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I have already worked with Neural Networks before and know most basics about them. I especially have experience with regular Multi-Layer-Perceptrons. I was now asked by someone if the following is possible and somehow feel challenged to master the problem :)

The Situation

Let's assume I have a program that can encrypt and decrypt regular ASCII-Coded Files. I have no idea at all about the specific encryption method nor the key used. All I know is, that the program can reverse the encryption and thus read the original content.

What I want?

Now my question is: Do you think it is possible to train (some kind of) Neural Network which replicates the exact decryption-Algorithm with acceptable effort?

My ideas and work so far

I have not much of experience with encryption. Someone suggested just to assume AES encryption, so I could write a little program to batch-encrypt ASCII-Coded files. So this would cover the gathering of learning data for supervised learning. Using the encrypted files als input for the neural networks and the original files as training data I could train any net. But now I am stuck, how would you suggest to feed the input and output data to the Neural Network. So how many Input and Output-Neurons would you guys use? Since I have no Idea what the encrypted files would look like, it might be the best idea to pass the data in binary form. But I can't just use thousands of input and output-neurons and pass all bits at the same time. Maybe recurrent networks and feed one bit after another? Also doesn't sound very effective.

Another problem is, that you can't decrypt partially - meaning you can't be roughly correct. You either got it right or not. To put it other words, in the end the net error has to be zero. From what I have experienced so far with ANN, this is nearly impossible to achieve for big networks. So is this problem solvable?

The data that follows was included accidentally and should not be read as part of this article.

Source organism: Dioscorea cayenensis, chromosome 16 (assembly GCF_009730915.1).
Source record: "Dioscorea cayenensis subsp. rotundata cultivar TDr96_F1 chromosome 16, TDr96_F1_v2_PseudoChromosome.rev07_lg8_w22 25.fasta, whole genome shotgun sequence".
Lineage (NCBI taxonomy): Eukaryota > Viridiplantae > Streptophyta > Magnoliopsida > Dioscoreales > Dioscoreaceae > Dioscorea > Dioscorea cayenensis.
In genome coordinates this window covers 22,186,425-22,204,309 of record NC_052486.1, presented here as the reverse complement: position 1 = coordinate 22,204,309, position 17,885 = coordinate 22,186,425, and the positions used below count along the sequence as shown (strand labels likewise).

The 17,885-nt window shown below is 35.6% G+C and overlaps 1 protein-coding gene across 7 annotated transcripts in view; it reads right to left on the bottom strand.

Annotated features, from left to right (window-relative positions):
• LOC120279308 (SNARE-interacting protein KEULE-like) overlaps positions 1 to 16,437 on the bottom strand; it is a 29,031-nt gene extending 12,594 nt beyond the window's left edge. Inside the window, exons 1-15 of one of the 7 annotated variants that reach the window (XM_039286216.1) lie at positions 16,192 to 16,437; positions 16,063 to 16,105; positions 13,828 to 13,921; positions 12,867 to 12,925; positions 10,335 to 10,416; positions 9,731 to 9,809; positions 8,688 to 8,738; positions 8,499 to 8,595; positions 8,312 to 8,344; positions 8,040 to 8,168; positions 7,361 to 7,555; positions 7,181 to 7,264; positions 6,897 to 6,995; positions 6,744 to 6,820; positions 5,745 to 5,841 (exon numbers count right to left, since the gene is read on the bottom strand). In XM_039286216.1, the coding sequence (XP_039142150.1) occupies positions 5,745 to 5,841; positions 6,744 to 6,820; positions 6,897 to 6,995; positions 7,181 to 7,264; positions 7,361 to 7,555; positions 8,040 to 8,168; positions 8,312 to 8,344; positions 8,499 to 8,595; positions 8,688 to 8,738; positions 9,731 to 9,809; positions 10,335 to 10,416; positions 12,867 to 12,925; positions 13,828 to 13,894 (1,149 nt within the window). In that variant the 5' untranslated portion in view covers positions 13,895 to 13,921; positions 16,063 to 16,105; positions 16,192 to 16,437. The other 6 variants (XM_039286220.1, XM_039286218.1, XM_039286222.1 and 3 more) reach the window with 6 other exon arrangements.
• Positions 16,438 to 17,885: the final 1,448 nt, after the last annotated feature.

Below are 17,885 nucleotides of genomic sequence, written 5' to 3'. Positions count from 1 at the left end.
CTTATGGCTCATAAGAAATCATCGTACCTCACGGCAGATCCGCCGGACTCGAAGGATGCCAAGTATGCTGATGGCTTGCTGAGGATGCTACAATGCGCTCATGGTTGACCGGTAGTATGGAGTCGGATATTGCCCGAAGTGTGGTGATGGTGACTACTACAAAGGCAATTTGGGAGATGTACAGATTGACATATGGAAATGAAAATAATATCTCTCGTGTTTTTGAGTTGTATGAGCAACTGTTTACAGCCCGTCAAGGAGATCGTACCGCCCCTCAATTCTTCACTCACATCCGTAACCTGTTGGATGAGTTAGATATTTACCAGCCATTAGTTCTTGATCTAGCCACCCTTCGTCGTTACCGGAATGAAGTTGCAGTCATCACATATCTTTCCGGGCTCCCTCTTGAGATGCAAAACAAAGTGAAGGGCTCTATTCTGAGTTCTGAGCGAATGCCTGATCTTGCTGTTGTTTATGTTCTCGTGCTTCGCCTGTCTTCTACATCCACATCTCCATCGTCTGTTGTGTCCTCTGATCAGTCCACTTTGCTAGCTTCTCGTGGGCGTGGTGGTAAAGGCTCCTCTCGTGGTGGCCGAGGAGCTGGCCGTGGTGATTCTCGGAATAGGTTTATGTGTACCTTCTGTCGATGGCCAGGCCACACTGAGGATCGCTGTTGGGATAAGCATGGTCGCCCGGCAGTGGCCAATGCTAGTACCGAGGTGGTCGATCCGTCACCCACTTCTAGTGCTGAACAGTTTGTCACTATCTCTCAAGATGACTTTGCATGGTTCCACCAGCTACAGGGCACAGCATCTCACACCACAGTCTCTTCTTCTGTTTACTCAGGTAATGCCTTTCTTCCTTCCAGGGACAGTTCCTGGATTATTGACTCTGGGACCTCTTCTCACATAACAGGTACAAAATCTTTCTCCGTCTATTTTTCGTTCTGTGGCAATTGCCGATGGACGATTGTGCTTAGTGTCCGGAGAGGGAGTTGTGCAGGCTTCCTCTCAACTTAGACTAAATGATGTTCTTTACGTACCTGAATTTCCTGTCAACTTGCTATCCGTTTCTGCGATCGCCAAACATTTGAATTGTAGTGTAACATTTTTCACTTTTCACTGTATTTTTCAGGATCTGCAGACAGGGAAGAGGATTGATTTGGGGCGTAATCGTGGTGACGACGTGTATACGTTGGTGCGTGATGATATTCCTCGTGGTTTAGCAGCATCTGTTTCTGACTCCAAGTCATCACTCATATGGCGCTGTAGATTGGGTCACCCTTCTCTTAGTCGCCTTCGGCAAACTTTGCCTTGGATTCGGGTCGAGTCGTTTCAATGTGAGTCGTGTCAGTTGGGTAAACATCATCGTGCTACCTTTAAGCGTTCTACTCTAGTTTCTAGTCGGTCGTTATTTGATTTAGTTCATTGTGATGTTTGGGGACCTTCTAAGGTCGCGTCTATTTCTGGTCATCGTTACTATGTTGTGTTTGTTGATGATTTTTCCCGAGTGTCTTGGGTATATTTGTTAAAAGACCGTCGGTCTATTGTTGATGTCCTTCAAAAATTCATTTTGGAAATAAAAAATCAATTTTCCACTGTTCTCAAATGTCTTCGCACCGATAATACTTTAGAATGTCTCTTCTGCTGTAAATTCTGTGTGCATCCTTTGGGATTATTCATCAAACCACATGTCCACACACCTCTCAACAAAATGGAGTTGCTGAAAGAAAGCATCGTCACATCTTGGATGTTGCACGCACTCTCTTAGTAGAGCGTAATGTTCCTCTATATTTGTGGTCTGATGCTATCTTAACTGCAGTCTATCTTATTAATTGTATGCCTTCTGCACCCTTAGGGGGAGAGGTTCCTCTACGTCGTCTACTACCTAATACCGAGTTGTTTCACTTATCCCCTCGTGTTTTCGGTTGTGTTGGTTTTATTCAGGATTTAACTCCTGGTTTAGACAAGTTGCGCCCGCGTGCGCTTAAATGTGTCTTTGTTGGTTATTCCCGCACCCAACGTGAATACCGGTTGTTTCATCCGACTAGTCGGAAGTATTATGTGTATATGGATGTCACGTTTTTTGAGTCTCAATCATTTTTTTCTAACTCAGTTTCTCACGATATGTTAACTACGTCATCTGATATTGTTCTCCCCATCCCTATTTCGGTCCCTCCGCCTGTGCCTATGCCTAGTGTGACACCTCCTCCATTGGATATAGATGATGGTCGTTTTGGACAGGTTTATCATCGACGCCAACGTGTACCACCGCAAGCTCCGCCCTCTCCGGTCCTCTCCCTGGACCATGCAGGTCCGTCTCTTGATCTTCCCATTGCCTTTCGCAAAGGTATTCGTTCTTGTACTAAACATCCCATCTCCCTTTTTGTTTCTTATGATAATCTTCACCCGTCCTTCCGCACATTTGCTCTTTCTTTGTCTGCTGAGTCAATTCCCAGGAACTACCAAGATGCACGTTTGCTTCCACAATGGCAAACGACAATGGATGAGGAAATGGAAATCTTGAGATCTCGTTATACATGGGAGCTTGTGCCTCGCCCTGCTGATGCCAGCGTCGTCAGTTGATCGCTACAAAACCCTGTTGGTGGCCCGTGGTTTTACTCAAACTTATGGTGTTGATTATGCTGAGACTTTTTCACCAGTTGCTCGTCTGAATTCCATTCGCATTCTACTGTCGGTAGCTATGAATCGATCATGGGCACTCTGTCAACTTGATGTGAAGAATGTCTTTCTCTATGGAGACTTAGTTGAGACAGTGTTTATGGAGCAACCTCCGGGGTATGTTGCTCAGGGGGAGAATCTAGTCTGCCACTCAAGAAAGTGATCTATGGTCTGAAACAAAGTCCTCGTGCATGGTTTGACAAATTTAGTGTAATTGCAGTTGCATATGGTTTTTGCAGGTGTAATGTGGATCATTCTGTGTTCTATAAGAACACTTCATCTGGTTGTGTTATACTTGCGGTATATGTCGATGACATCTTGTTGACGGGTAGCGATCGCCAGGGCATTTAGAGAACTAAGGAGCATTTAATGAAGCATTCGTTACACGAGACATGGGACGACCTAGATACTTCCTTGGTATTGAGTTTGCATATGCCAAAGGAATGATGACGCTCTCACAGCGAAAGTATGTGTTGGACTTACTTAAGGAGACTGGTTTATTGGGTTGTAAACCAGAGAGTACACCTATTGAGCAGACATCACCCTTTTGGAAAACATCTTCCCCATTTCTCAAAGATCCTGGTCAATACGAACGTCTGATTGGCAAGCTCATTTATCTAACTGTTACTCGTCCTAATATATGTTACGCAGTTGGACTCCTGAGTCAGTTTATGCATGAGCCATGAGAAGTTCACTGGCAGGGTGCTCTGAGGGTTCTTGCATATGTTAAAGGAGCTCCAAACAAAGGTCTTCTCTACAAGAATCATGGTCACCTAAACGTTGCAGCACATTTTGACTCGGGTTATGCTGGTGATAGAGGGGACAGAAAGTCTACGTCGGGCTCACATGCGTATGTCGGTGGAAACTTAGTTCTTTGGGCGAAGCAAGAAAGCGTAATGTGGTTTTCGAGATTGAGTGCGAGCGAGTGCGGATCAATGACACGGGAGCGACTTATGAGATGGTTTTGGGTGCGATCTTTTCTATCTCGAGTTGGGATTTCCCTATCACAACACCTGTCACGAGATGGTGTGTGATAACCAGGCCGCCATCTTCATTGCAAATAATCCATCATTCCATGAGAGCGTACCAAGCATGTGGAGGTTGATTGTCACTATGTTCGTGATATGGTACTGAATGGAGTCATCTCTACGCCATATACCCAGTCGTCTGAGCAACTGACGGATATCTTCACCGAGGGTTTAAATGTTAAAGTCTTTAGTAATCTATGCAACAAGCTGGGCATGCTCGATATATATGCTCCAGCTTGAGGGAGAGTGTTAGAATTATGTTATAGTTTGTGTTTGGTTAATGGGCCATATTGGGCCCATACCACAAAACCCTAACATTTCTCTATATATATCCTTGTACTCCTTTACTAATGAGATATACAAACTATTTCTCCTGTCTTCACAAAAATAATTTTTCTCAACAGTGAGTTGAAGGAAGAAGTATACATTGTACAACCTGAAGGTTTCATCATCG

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Well, to be honest, this seems totally impossible to me. At least the idea of cracking AES encrypted files. I'm basing this on two ideas. First of all, I doubt that a standard encryption algorithm that has survived three years of competition could be cracked with such an "old" technology. Then, the other point is that I doubt the "expresiveness" of NN. What I mean is that basically, you're looking for a function. This function belongs to a space of functions, that is, to my mind, highly unlikely to include the miraculous AES decryption function. As I've got no solid proof, I prefer a comment! – Fezvez May 13 '11 at 8:35
Neural networks are actually rather 'expressive' (in the sense that I think you mean it). A small two-layer network with only a few nodes can be trained to compute any boolean operator on two bits. If you allow that using just ANDs, ORs, NOTs, XORs etc it is clearly possible to compute the AES decruption function (after all our computers do it) then so must it be possible for NN to do the same if you provide that it has enough layers and nodes. So expressiveness is not the issue I think. Rather the question would be more about ... – Kris Jun 13 at 18:28
... the size and topology of the neural network, and how much training data and time/computation you'd need to make the backpropagation algorithm learn the function. Or even if the function is 'learnable' at all. – Kris Jun 13 at 18:30

2 Answers 2

up vote 9 down vote accepted

Another problem is, that you can't decrypt partially - meaning you can't be roughly correct. You either got it right or not.